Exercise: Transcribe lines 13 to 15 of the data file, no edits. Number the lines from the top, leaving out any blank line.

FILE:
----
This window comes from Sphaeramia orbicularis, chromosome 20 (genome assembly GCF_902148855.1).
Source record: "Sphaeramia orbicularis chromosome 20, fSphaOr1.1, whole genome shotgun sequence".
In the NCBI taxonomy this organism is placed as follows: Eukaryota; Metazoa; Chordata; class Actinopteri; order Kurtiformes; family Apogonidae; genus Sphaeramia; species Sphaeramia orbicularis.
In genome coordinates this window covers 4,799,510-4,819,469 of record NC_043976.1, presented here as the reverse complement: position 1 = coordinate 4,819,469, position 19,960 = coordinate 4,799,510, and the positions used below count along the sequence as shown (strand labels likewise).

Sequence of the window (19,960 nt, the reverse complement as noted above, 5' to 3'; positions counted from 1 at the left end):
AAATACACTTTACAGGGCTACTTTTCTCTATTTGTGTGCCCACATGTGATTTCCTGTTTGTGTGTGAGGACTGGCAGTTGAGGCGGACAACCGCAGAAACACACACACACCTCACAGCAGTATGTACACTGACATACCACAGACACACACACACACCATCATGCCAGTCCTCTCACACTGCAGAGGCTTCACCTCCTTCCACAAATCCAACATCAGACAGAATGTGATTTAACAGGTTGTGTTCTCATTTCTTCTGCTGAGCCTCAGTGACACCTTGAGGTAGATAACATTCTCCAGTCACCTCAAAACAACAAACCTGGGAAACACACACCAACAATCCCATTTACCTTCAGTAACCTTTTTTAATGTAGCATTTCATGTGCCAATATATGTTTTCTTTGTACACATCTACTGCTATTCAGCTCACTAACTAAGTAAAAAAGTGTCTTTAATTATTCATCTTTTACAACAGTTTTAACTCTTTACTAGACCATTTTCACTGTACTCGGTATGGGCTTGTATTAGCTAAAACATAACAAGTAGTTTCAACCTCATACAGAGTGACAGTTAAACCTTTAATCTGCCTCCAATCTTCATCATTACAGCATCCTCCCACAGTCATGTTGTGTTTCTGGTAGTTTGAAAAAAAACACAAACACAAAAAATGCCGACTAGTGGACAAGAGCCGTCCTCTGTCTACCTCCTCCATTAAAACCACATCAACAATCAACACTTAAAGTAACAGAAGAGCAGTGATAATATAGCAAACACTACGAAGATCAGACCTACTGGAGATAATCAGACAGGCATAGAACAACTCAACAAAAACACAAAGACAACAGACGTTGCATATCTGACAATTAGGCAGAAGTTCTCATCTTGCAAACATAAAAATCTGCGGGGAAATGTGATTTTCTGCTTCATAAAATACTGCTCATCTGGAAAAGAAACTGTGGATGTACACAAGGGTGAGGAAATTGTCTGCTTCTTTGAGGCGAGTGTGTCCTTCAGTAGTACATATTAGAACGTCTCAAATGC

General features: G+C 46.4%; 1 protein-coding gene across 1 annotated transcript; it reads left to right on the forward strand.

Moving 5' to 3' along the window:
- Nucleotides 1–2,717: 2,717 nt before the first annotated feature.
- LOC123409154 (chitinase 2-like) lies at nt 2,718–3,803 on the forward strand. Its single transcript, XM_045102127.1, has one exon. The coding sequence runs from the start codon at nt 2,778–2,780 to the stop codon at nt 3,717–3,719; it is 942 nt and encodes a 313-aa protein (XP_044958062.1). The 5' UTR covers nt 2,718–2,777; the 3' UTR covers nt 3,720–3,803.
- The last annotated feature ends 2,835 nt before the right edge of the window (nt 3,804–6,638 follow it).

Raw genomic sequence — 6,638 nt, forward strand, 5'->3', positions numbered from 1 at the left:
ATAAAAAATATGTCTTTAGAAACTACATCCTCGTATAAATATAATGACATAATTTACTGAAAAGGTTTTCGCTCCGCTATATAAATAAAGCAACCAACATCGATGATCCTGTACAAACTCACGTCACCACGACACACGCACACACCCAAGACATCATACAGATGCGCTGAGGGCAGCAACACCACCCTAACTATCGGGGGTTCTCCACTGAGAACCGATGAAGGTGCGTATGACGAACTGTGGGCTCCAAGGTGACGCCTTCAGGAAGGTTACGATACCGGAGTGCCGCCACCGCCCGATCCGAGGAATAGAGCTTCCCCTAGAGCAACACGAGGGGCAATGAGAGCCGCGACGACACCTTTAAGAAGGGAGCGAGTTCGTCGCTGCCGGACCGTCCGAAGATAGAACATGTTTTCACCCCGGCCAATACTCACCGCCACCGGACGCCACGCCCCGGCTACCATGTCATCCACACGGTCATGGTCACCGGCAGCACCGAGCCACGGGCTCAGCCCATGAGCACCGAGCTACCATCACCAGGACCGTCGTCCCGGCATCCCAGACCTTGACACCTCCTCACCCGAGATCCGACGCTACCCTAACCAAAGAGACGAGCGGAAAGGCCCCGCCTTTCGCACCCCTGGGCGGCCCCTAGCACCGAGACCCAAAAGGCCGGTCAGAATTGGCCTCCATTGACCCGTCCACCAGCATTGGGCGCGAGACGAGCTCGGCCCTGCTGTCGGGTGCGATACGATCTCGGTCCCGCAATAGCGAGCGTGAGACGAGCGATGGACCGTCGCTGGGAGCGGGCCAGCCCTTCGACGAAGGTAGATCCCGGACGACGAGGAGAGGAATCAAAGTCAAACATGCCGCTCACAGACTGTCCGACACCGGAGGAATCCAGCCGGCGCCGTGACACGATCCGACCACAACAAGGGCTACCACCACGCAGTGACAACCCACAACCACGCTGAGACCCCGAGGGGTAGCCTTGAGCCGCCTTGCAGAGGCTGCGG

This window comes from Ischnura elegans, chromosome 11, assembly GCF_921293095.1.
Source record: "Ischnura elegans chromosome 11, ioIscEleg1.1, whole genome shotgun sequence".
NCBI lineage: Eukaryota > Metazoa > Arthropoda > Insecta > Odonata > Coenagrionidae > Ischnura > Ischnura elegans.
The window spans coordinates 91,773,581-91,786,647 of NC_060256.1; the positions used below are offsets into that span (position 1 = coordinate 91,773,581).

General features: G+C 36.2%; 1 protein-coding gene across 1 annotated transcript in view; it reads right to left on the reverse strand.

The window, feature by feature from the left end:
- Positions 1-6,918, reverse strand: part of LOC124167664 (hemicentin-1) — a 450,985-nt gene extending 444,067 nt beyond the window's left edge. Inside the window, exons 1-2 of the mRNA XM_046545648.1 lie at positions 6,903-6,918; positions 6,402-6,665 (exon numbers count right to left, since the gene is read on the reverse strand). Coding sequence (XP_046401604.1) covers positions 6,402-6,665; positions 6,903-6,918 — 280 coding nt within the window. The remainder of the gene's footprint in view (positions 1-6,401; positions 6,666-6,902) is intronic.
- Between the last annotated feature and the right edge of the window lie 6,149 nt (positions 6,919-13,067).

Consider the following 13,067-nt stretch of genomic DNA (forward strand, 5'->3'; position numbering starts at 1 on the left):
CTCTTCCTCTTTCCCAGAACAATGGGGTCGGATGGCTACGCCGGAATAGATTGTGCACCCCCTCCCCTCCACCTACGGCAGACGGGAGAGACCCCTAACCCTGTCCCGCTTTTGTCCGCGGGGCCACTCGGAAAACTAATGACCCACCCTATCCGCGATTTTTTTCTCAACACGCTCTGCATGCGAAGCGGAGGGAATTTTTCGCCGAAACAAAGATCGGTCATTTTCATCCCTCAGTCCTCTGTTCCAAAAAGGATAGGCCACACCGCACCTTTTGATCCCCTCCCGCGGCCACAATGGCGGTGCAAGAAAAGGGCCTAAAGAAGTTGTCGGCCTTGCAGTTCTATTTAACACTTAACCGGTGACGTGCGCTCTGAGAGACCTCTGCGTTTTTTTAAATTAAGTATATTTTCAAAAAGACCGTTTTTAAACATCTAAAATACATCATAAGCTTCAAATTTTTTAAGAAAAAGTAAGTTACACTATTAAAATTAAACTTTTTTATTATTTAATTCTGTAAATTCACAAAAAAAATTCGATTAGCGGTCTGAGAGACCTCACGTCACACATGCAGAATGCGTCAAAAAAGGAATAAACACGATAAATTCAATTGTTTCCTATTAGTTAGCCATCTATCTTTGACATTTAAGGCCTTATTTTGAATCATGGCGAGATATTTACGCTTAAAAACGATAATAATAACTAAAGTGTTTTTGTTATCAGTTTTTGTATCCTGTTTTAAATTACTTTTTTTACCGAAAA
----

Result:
ATAAAAAATATGTCTTTAGAAACTACATCCTCGTATAAATATAATGACATAATTTACTGAAAAGGTTTTCGCTCCGCTATATAAATAAAGCAACCAACATCGATGATCCTGTACAAACTCACGTCACCACGACACACGCACACACCCAAGACATCATACAGATGCGCTGAGGGCAGCAACACCACCCTAACTATCGGGGGTTCTCCACTGAGAACCGATGAAGGTGCGTATGACGAACTGTGGGCTCCAAGGTGACGCCTTCAGGAAGGTTACGATACCGGAGTGCCGCCACCGCCCGATCCGAGGAATAGAGCTTCCCCTAGAGCAACACGAGGGGCAATGAGAGCCGCGACGACACCTTTAAGAAGGGAGCGAGTTCGTCGCTGCCGGACCGTCCGAAGATAGAACATGTTTTCACCCCGGCCAATACTCACCGCCACCGGACGCCACGCCCCGGCTACCATGTCATCCACACGGTCATGGTCACCGGCAGCACCGAGCCACGGGCTCAGCCCATGAGCACCGAGCTACCATCACCAGGACCGTCGTCCCGGCATCCCAGACCTTGACACCTCCTCACCCGAGATCCGACGCTACCCTAACCAAAGAGACGAGCGGAAAGGCCCCGCCTTTCGCACCCCTGGGCGGCCCCTAGCACCGAGACCCAAAAGGCCGGTCAGAATTGGCCTCCATTGACCCGTCCACCAGCATTGGGCGCGAGACGAGCTCGGCCCTGCTGTCGGGTGCGATACGATCTCGGTCCCGCAATAGCGAGCGTGAGACGAGCGATGGACCGTCGCTGGGAGCGGGCCAGCCCTTCGACGAAGGTAGATCCCGGACGACGAGGAGAGGAATCAAAGTCAAACATGCCGCTCACAGACTGTCCGACACCGGAGGAATCCAGCCGGCGCCGTGACACGATCCGACCACAACAAGGGCTACCACCACGCAGTGACAACCCACAACCACGCTGAGACCCCGAGGGGTAGCCTTGAGCCGCCTTGCAGAGGCTGCGG

This window comes from Ischnura elegans, chromosome 11, assembly GCF_921293095.1.
Source record: "Ischnura elegans chromosome 11, ioIscEleg1.1, whole genome shotgun sequence".